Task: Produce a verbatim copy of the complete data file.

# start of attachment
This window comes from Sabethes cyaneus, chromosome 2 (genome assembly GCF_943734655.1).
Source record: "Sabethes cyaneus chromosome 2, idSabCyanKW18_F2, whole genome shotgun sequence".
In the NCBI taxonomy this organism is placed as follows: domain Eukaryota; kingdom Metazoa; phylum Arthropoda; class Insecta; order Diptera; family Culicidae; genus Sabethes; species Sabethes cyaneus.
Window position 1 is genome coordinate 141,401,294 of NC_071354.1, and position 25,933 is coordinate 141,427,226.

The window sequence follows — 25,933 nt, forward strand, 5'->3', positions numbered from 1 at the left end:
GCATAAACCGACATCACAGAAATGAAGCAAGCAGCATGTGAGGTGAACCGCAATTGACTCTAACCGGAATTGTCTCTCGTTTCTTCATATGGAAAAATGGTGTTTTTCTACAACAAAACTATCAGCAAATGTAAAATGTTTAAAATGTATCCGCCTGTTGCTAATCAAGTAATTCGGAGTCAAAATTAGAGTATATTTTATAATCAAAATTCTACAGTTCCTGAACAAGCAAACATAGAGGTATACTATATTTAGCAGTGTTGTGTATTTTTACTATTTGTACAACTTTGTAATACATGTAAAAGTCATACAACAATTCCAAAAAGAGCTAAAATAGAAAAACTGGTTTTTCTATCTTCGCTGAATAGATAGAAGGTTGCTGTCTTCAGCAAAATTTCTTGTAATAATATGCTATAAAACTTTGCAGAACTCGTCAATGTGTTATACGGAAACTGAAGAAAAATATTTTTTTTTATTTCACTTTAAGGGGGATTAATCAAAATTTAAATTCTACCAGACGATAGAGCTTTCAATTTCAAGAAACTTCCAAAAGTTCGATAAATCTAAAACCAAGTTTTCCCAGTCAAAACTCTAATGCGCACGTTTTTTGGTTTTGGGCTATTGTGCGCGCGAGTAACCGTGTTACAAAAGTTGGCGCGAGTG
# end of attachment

This window comes from Sabethes cyaneus, chromosome 2 (genome assembly GCF_943734655.1).
Source record: "Sabethes cyaneus chromosome 2, idSabCyanKW18_F2, whole genome shotgun sequence".
In the NCBI taxonomy this organism is placed as follows: domain Eukaryota; kingdom Metazoa; phylum Arthropoda; class Insecta; order Diptera; family Culicidae; genus Sabethes; species Sabethes cyaneus.
Window position 1 is genome coordinate 141,401,294 of NC_071354.1, and position 25,933 is coordinate 141,427,226.

The window sequence follows — 25,933 nt, forward strand, 5'->3', positions numbered from 1 at the left end:
GCATAAACCGACATCACAGAAATGAAGCAAGCAGCATGTGAGGTGAACCGCAATTGACTCTAACCGGAATTGTCTCTCGTTTCTTCATATGGAAAAATGGTGTTTTTCTACAACAAAACTATCAGCAAATGTAAAATGTTTAAAATGTATCCGCCTGTTGCTAATCAAGTAATTCGGAGTCAAAATTAGAGTATATTTTATAATCAAAATTCTACAGTTCCTGAACAAGCAAACATAGAGGTATACTATATTTAGCAGTGTTGTGTATTTTTACTATTTGTACAACTTTGTAATACATGTAAAAGTCATACAACAATTCCAAAAAGAGCTAAAATAGAAAAACTGGTTTTTCTATCTTCGCTGAATAGATAGAAGGTTGCTGTCTTCAGCAAAATTTCTTGTAATAATATGCTATAAAACTTTGCAGAACTCGTCAATGTGTTATACGGAAACTGAAGAAAAATATTTTTTTTTATTTCACTTTAAGGGGGATTAATCAAAATTTAAATTCTACCAGACGATAGAGCTTTCAATTTCAAGAAACTTCCAAAAGTTCGATAAATCTAAAACCAAGTTTTCCCAGTCAAAACTCTAATGCGCACGTTTTTTGGTTTTGGGCTATTGTGCGCGCGAGTAACCGTGTTACAAAAGTTGGCGCGAGTG